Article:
Evaluation of head impact exposure measured from youth football game plays

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OBJECTIVE

There is a growing body of literature informing efforts to improve the safety of football; however, research relating on-field activity to head impacts in youth football is limited. Therefore, the objective of this study was to compare head impact exposure (HIE) measured in game plays among 3 youth football teams.

METHODS

Head impact and video data were collected from athletes (ages 10–13 years) participating on 3 youth football teams. Video analysis was performed to verify head impacts and assign each to a specific play type. Each play was categorized as a down, punt, kickoff, field goal, or false start. Kickoffs and punts were classified as special teams. Downs were classified as running, passing, or other. HIE was quantified by play type in terms of mean, median, and 95th percentile linear and rotational acceleration. Mixed-effects models were used to assess differences in acceleration among play types. Contact occurring on special teams plays was evaluated using a standardized video abstraction form.

RESULTS

A total of 3003 head impacts over 27.5 games were analyzed and paired with detailed video coding of plays. Most head impacts were attributed to running (79.6%), followed by passing (14.0%), and special teams (6.4%) plays. The 95th percentile linear acceleration measured during each play type was 52.6g, 50.7g, and 65.5g, respectively. Special teams had significantly greater mean linear acceleration than running and passing plays (both p = 0.03). The most common kick result on special teams was a deep kick, of which 85% were attempted to be returned. No special teams plays resulted in a touchback, and one resulted in a fair catch. One-third of all special teams plays and 92% of all nonreturned kicks resulted in athletes diving toward the ball.

CONCLUSIONS

The results demonstrate a trend toward higher head impact magnitudes on special teams than for running and passing plays, but a greater number of impacts were measured during running plays. Deep kicks were most common on special teams, and many returned and nonreturned kicks resulted in athletes diving toward the ball. These results support policy changes to youth special teams plays, including modifying the yard line the ball is kicked from and coaching proper return technique. Further investigation into biomechanical exposure measured during game impact scenarios is needed to inform policy relevant to the youth level.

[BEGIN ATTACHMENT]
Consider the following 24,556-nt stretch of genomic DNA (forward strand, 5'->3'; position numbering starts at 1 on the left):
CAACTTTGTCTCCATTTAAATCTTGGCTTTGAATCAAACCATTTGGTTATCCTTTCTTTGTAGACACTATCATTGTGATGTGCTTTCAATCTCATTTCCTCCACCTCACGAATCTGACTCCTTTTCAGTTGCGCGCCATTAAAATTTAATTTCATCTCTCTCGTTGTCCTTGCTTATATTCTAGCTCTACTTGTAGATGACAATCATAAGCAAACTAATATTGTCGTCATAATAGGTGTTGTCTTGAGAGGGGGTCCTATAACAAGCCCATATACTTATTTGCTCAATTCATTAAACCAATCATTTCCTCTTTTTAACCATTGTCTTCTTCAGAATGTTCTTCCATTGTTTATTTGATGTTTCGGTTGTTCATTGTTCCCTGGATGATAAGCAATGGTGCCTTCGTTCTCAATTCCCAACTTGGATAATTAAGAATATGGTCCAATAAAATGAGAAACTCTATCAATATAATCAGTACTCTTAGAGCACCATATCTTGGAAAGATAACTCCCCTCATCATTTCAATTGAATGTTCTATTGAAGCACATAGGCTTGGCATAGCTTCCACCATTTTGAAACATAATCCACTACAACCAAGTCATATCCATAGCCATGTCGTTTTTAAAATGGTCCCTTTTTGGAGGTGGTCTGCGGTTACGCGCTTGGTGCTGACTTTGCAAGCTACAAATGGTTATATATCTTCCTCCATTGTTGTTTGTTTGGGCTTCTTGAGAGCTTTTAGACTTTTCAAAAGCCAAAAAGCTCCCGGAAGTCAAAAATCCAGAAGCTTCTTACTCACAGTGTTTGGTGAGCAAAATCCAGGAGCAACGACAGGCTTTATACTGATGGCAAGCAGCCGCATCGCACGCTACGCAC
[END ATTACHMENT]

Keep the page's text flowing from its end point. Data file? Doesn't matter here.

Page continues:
ABBREVIATIONS AYF = American Youth Football; HIE = head impact exposure; HITS = Head Impact Telemetry System.

Article Information

Correspondence Jillian E. Urban: Virginia Tech-Wake Forest University School of Biomedical Engineering and Sciences, Winston-Salem, NC. jurban@wakehealth.edu.

INCLUDE WHEN CITING Published online May 10, 2019; DOI: 10.3171/2019.2.PEDS18558.

Disclosures The authors report no conflict of interest concerning the materials or methods used in this study or the findings specified in this paper.

© AANS, except where prohibited by US copyright law.

Headings

Figures

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    Flowchart demonstrating the play classification scheme.

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    Type of contact observed on special teams plays.

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    Characteristics of contact involving the ball carrier on special teams plays in which the ball was attempted to be returned. Note: the result was deemed inconclusive if the response could not be determined from the video.

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